My credentials speak for themselves-I graduated from one of the best high schools in Baltimore (which was a blue ribbon school of excellence) within a track in engineering at 16 years of age. I am currently in the Honors College at Towson University with a double major in Political Science and Communication Studies and a minor in African American studies. At 17 years of age, not only did I debate and beat collegiate students that were well into their 20’s but I also finished in the top sixteen of the 2012-2013 collegiate debate year. At 18 I won the 2014 Cross-Examination Debate Association National Championship along with my partner and we were the first black female team to be ranked as one of the top 16 teams in the country during the 2013-2014 collegiate debate year.

So if at any point you are questioning my ability to make a logical argument, you can do one of three things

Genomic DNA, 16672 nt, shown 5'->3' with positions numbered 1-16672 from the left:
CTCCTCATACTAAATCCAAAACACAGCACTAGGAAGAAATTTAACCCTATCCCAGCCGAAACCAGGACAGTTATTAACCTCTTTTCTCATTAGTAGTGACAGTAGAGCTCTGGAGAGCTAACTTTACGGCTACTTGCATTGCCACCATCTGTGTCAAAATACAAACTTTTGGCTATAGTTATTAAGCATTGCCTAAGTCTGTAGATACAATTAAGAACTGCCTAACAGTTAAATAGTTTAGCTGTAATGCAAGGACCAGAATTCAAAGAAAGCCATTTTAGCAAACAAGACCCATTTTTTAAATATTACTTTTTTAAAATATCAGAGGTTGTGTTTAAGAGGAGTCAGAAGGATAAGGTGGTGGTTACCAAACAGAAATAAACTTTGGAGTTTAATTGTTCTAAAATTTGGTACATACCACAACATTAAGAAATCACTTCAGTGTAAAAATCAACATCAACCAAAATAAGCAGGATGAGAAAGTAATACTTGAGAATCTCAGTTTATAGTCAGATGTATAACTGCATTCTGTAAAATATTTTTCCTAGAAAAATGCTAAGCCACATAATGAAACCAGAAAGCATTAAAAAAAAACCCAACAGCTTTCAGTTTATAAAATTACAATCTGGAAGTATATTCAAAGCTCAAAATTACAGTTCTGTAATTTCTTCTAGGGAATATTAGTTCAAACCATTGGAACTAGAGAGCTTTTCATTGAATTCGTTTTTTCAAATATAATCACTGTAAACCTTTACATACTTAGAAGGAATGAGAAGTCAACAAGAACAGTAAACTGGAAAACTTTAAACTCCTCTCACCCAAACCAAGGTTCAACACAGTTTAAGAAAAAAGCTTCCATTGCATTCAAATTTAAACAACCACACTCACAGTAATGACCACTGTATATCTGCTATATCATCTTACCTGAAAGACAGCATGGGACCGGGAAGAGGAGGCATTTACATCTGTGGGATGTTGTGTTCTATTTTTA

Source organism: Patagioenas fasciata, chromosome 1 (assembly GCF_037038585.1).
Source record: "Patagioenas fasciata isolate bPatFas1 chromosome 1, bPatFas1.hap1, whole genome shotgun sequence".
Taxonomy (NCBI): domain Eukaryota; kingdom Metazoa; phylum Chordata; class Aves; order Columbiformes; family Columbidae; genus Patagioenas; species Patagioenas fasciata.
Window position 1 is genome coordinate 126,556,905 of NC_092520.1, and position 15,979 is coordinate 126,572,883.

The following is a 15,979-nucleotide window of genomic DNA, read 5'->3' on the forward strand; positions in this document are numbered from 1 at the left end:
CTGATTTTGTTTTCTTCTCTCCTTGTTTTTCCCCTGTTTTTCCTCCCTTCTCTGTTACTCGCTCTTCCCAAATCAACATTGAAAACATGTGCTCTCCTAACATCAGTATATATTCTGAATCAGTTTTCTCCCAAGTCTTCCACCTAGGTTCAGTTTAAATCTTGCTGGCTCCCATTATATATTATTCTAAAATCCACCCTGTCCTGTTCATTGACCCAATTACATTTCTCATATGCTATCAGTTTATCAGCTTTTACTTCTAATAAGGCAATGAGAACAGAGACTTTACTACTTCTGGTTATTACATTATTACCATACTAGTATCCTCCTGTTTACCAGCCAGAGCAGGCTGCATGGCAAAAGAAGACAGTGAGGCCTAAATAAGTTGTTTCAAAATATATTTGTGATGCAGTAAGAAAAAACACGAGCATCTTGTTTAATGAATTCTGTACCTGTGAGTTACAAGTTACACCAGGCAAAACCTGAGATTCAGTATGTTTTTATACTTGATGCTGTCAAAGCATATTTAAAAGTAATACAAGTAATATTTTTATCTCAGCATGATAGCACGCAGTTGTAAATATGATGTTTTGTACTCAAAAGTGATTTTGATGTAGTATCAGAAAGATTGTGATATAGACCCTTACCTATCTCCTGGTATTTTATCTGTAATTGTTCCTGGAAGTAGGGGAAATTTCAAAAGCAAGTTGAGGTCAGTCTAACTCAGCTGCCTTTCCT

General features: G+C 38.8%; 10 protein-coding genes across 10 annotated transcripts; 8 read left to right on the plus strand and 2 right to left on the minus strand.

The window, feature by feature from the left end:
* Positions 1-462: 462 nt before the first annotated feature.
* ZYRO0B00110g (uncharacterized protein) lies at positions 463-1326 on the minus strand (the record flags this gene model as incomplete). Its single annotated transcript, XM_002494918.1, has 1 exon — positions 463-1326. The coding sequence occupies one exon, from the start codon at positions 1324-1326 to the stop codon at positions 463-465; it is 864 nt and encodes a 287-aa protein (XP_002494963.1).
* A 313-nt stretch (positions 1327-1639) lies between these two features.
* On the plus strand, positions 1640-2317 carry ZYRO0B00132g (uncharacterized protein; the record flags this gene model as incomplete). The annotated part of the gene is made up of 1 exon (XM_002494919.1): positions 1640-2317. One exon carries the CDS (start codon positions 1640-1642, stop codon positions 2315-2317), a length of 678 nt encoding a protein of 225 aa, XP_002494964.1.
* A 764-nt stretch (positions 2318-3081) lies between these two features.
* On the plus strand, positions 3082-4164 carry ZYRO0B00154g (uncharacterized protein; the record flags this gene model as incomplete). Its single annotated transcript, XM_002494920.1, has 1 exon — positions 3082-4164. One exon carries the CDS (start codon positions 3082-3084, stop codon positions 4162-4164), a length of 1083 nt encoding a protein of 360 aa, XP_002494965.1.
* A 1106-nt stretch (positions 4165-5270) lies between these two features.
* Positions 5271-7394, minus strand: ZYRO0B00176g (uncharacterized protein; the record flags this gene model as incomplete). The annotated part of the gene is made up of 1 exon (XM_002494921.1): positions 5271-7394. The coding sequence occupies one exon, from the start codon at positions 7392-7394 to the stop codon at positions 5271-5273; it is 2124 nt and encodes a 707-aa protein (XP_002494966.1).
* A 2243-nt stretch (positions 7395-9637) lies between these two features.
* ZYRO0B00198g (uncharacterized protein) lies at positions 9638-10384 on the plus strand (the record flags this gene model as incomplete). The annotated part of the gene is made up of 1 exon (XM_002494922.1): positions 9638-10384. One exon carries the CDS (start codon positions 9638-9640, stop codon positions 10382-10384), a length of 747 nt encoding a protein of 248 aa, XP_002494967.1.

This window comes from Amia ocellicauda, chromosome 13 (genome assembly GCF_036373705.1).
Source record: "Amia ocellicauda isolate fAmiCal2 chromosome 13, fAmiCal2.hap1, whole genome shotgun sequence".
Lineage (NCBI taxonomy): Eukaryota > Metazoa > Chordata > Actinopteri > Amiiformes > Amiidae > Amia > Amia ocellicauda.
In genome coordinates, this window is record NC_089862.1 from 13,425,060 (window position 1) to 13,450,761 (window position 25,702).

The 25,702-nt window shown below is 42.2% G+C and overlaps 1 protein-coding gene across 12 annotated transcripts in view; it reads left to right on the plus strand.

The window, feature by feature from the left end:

Revert back to my list of credentials-which should speak for themselves
Recognize that your idea of logic may be flawed
Realize that if I have chosen to make an “illogical” argument (by your “standards”) it is because I have CHOSEN to do so.

I will no longer be silent, even if I am sometimes afraid to speak.
silence will not protect me,
protection is not for the odd
not for the black
not for the odd awkward black girl that obsessively gazes back at you
I’m sure by the time you have read this article
You will have forgotten my name
As you have done the thousands of other black women
That I have found in the trashcans of this academy
And as your memory fades
The stench from my filthy unproductivity